• anon

    I’ve lived my entire adult life here- from age 18 to now- 14 years. I have lived in four different neighborhoods and owned two homes in that time. For me- it was when I’d travel and arrive back in DC, and during the cab ride home we’d pass the monuments and I’d think, “it’s good to be home.” That started to happen about six years in for me and at this point I certainly consider myself a Washingtonian.

    • nancy

      I know what you mean – coming home at night from National and seeing all the monuments lit up, I’m the same way.

      • shmoo

        agreed, coming over that bend on 66 and having the washington monument in full view. When that starts to affect you and make you feel tingly inside, that’s when you are a true DC resident.

        • b

          This is exactly when I realized I never wanted to move back “home” and DC was my town. It’s been 9 great yrs.

          • PetworthMom

            When I moved to DC, someone gave me some great advice.

            “When the Capitol Dome and the Memorials are all lit up at night, and you don’t have that tingly feeling anymore, that’s when it’s time to leave.”

          • anon

            Of course, to be fair, the capitol dome looks no where near as impressive as it usually does with all that scaffolding all over it :)

          • elbeech

            PetworthMom, I like that. And glad to be reassured I should stay awhile longer.

  • nancy

    Might depend on your ties to where you’re from. I’m an Oregonian ’till the day I die. But when I talk to cabbies who were born here & they learn that I got here in 1980 they all say, “Well you’re from DC then.” I still say I live in DC but I’m from Oregon when people ask.

  • PetworthMom

    Tomorrow is my five year DC anniversary. But DC is now home.

    I moved a lot growing up, 10 times before age 18, so I never truly felt a connection to a place. I say I’m from IN because I did my second half of high school, met my husband, and lived there for a couple years after college.

    But at this point, we live in DC, we’ve had kids in DC, we owe a home in DC, and plan to raise our family here. We’re from DC.

  • MarkQ

    I’ve been here 20 years. 10 reasons I don’t consider myself a Washingtonian:

    1. I can’t find my way around parts of SE, NE or far NW (AU Park etc.) to save my life.
    2. I’ve no affinity for local schools…couldn’t tell you who is a rival of whom, what the kids at Sidwell are like vs the kids at Maret, or the kids from Woodson vs. Dunbar, etc.
    3. I am not deeply into any local music scenes (Punk, Go go, whatever in between)
    4. I don’t know and use local slang
    5. I have very few “remember when that used to be here” moments, save for major venues like the Capital Centre
    6. I have no connections to long-time DC families from any side of town. I wouldn’t know the Joneses of Woodley Park from the Joneses of Hillcrest.
    7. I don’t know or hang out with the Hill crowd or have any associations with diplomats.
    8. I’ve never participated in any local social or political movements (DC statehood, no freeways.. that sort of thing)
    9. I have rooted for the local teams, but don’t live and die with them the way I did with sports team I followed as a kid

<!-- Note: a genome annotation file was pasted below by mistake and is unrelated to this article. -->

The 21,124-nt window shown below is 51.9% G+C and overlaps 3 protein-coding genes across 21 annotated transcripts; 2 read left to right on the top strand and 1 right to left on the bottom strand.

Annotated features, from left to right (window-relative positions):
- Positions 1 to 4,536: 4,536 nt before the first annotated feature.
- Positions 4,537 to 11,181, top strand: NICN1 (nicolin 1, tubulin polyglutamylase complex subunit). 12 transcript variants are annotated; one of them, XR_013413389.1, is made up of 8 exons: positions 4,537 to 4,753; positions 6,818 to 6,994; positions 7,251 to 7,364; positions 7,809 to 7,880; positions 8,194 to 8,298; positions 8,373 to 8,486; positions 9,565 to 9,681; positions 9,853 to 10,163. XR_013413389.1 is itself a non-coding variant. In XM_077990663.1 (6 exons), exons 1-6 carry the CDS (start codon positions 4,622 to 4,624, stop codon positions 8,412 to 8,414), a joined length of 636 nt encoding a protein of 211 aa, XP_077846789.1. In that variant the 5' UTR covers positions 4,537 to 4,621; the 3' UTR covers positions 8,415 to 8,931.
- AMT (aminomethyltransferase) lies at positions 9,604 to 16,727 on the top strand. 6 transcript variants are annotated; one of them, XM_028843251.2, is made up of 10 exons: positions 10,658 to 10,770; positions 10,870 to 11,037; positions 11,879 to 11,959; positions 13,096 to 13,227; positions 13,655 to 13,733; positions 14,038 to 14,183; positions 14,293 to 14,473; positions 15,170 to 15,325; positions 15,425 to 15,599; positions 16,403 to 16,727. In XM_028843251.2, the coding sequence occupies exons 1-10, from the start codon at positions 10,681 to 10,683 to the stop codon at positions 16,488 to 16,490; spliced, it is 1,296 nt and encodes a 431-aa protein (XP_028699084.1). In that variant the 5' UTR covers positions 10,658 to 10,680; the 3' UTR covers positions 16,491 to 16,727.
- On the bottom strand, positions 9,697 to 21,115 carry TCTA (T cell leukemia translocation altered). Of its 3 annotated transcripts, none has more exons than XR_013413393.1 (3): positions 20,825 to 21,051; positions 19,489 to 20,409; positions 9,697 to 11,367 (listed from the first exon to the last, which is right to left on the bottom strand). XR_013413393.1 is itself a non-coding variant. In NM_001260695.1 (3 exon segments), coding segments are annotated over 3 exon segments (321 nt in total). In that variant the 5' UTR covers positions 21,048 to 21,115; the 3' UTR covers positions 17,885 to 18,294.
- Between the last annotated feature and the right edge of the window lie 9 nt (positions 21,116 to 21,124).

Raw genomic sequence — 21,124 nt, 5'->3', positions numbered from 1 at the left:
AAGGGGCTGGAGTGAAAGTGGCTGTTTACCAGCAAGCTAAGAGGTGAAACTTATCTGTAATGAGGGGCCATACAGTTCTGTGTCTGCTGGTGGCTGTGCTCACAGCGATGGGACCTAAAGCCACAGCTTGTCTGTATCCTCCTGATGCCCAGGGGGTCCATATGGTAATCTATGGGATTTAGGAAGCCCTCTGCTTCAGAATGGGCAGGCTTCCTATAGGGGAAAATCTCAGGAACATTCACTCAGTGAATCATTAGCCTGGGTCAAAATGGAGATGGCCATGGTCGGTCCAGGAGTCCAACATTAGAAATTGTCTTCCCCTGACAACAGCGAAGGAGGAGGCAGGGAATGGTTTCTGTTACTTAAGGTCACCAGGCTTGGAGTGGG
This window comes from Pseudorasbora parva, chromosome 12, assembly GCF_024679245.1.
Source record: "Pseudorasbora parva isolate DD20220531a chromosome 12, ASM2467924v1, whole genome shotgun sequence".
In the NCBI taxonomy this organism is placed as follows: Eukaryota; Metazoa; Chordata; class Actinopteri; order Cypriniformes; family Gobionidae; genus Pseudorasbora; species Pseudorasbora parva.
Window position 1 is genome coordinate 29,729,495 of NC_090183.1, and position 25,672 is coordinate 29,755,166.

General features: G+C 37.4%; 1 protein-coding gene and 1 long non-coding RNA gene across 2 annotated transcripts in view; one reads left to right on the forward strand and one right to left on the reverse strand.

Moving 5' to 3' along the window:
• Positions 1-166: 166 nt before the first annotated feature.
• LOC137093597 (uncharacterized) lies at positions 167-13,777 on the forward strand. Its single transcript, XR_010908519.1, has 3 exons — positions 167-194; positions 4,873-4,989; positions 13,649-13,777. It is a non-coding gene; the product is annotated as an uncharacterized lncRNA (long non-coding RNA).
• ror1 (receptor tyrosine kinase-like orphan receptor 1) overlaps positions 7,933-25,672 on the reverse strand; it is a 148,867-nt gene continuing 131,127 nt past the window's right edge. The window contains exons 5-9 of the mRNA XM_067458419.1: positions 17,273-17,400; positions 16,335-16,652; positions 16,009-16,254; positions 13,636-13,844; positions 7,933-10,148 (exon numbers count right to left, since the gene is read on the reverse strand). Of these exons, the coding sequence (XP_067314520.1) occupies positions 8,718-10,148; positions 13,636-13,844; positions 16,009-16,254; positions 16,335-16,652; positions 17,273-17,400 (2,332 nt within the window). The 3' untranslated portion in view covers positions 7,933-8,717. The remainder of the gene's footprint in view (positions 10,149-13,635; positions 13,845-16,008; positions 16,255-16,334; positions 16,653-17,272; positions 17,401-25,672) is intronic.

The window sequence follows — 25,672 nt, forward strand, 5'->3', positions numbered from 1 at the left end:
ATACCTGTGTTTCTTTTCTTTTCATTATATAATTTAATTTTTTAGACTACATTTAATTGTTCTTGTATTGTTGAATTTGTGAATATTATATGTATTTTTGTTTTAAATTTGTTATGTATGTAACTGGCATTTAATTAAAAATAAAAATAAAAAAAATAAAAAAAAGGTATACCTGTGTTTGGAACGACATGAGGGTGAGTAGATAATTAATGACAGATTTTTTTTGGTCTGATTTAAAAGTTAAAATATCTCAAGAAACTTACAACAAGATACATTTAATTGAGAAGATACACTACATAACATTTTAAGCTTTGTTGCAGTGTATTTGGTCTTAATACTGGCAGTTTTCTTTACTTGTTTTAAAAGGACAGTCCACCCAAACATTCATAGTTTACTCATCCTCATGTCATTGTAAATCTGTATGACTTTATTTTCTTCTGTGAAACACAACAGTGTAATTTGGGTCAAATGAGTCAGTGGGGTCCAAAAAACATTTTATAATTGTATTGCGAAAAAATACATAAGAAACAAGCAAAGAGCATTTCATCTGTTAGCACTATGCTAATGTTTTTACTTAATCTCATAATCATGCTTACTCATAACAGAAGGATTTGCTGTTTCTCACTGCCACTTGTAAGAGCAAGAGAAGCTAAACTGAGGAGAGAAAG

10. I don’t have that native defensive sense of pride about the city… like when a “which city is better” argument comes up, I can be objective about DC.

    • dcd

      “6. I have no connections to long-time DC families from any side of town. I wouldn’t know the Joneses of Woodley Park from the Joneses of Hillcrest.”
      You know, I bet if you saw the Joneses of Hillcrest sitting next to the Joneses of Woodley Park, you’d be able to hazard a pretty good guess as to which was which.

    • Philippe Lecheval

      #2: Having lived in proximity of these schools, I can tell you that the kids at both Sidwell and Maret are very privileged, spoiled little shits, just as you might imagine.

  • K

    For me it was when I had my twins. I have only lived here 10 years but they’ve lived here their entire life (all 5 years of it)

  • eggs

    I’ve lived in various places in DC and Northern VA now for 6.5 years and do not consider myself a “Washingtonian” (or a Virginian if you want, for the time I’ve lived there). The DC metro area has a mentality/way of life that I just don’t identify with – I’m not super career-oriented or cutthroat ambitious like I see so often around here, I’m not interested in finding out what you do for work or who you know more than what you’re into or enjoy doing, I don’t go out of my way to make connections for the purpose of just making connections rather than making friends, wanting to talk politics has been absolutely driven out of me by living here, etc. You all know what I’m talking about, and it’s just not me. Mr Eggs and I have plans to move away in two years and by then this will be the longest time I’ve ever spent in one city/area in my life.
    I do have to say that I feel more at home here than anywhere else I’ve ever lived. Don’t get me wrong there are plenty of things I love about living here, and I have some of the greatest friends ever here, I just don’t feel like I’m the right kind of person to say they’re a “Washingtonian”.

    • shmoo